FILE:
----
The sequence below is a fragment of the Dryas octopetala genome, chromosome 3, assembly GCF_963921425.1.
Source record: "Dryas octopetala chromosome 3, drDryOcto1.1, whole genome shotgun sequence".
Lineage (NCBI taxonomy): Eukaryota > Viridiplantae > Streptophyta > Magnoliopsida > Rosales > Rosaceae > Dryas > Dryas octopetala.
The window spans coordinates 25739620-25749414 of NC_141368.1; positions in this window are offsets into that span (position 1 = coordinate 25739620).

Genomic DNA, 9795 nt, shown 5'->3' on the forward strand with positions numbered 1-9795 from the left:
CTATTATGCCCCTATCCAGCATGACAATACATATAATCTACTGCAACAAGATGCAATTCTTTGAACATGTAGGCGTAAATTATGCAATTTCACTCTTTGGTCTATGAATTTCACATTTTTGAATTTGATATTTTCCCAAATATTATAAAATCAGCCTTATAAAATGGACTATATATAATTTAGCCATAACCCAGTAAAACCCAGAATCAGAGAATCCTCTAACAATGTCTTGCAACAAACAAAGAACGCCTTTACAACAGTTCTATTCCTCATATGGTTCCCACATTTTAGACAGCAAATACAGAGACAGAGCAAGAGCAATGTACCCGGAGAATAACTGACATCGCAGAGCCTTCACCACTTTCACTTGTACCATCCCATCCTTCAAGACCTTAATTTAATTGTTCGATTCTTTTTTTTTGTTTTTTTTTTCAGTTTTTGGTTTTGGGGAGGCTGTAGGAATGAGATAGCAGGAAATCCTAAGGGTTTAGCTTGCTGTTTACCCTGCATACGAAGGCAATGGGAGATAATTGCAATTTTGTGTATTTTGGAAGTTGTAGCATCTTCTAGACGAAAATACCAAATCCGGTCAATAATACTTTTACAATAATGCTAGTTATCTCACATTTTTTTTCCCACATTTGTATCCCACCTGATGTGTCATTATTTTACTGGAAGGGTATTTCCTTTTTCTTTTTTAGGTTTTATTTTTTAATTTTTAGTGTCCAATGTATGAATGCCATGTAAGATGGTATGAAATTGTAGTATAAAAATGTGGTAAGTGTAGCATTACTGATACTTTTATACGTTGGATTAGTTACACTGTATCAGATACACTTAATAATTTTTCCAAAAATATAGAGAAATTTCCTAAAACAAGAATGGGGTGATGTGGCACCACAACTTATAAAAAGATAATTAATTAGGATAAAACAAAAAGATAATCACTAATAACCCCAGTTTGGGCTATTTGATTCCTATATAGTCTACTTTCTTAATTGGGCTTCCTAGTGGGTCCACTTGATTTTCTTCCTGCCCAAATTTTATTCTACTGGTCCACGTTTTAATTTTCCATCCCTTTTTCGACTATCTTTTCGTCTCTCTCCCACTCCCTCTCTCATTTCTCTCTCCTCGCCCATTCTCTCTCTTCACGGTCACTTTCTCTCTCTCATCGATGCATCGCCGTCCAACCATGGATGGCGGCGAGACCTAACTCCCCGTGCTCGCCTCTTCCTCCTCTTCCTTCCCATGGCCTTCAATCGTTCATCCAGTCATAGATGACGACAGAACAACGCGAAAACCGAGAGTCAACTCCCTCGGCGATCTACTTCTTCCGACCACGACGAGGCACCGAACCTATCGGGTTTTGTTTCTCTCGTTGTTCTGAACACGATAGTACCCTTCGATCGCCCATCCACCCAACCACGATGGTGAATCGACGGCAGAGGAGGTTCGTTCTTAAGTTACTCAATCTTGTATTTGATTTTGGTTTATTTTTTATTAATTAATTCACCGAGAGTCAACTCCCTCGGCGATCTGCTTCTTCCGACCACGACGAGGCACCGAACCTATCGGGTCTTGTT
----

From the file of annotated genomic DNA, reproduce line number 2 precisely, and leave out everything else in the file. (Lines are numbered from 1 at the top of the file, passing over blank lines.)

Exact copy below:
Source record: "Dryas octopetala chromosome 3, drDryOcto1.1, whole genome shotgun sequence".